Toshiwo Doko
Toshiwo Doko

Toshiwo Doko (土光 敏夫 Dokō Toshio, September 15, 1896 - August 4, 1988) was a Japanese engineer born in Mitsu District, Okayama, Manager, President and Chairman of Ishikawajima Heavy Industry (IHI) and Toshiba.[1][2]

Dokō was a key manager in the Japanese economic miracle after World War II, in particular, between 1974 and 1980 when he helmed the Toshiba Corporation and was appointed chairman of the Japan Business Federation (Keidanren).

After graduating from Tokyo Institute of Technology (called Tokyo Kogyo Daigaku ) in 1920, Dokō worked at the Ishikawajima Shipyard Co., first as a designer of turbines and then became a president between 1950 and 1960, during which he renewed the company to benefit from significant procurement provided by the United States during the Korean War. He studied abroad in Switzerland in 1923.

Dokō later chaired the Ishikawajima-Harima Heavy Industries Co. Ltd. during the merger in 1960, overseeing the construction of the Idemitsu Maru, the largest tanker in the world. At Toshiba, he functioned as a vice president between 1965 and 1972, and became the president between 1972 and 1976. He raised the morale of the workers driving the company towards prosperity.[3] During 1970's, he had a relationship with a company such as Standard Oil.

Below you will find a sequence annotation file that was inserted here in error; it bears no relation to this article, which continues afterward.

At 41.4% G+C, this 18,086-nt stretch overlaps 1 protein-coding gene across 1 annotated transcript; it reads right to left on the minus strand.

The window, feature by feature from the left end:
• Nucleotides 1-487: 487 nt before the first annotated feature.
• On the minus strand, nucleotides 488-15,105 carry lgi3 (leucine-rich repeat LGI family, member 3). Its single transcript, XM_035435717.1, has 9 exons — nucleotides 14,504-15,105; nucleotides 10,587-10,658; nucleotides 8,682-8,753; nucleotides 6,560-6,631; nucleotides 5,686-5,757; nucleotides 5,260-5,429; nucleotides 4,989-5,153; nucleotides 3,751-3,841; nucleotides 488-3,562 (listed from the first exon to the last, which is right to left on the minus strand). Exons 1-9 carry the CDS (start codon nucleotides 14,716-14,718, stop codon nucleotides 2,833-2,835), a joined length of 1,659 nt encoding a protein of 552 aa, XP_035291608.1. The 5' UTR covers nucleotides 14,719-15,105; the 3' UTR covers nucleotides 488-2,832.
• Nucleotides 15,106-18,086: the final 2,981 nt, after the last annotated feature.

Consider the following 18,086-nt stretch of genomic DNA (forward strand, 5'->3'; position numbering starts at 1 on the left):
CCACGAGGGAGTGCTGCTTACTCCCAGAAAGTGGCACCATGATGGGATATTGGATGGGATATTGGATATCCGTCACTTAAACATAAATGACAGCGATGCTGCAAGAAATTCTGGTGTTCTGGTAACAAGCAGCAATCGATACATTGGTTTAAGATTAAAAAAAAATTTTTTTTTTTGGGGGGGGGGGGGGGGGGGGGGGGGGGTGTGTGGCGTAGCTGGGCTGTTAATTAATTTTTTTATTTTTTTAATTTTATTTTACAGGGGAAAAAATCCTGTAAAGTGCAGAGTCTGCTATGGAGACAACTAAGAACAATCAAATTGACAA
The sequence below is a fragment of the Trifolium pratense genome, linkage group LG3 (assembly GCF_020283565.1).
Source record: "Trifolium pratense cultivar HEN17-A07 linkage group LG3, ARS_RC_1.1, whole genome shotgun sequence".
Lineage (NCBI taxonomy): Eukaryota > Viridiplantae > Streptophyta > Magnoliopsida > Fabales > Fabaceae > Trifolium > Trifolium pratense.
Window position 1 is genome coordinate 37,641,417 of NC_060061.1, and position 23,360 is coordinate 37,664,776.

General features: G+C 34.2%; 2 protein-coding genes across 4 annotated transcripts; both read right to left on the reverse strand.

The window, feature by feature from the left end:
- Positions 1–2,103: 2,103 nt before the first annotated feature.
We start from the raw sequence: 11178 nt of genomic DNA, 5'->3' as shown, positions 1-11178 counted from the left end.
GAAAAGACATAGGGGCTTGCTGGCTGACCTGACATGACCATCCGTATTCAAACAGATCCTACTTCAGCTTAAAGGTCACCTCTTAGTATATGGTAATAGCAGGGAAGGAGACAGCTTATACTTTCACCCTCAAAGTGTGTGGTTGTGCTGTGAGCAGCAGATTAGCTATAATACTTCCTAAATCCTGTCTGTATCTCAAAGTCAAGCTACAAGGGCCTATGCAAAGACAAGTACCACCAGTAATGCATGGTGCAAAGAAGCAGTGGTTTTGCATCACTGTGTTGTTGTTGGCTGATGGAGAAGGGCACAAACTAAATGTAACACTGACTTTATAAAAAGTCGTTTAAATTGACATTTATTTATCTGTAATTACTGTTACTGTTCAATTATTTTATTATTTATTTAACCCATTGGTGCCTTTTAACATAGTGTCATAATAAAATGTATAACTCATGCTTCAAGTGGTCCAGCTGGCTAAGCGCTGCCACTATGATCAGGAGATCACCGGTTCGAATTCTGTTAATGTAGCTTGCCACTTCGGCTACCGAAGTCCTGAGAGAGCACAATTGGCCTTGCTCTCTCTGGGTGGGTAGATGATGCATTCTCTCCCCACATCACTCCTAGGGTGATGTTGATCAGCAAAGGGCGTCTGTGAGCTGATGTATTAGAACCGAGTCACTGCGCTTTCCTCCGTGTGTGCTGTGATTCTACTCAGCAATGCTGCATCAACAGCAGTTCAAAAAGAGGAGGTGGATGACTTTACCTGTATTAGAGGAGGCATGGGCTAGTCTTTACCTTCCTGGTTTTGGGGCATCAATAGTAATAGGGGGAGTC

When belonging to IHI, he had never been late and absent from the company for 40 years, continuously. Surprisingly, his breakfast had been very simple, and consisted of a piece of fish, rice and miso soup. Even though he became the top position of IHI and very rich, his lifestyle and breakfast had not changed at all. Despite the simple breakfast, his hardworking attitude was not changed even when he turned to 85 year old. In addition, he rarely used air-conditioner during Winter and Summer, and he donated more than half of his salary, during 1970's, for the school that his mother had established in Yokohama. No one can criticize his behavior for this emerging global warming.

In 1988, he posthumously received the highest distinction of the Scout Association of Japan, the Golden Pheasant Award.[4]

References

  1. ^ http://www.britannica.com
  2. ^ Layne, Nathan; Ando, Ritsuko (Aug 24, 2015). "In Toshiba scandal, the 'tough as nails' target setter". Reuters. Retrieved 25 December 2016.
  3. ^ https://www.freebase.com
  4. ^ reinanzaka-sc.o.oo7.jp/kiroku/documents/20140523-3-kiji-list.pdf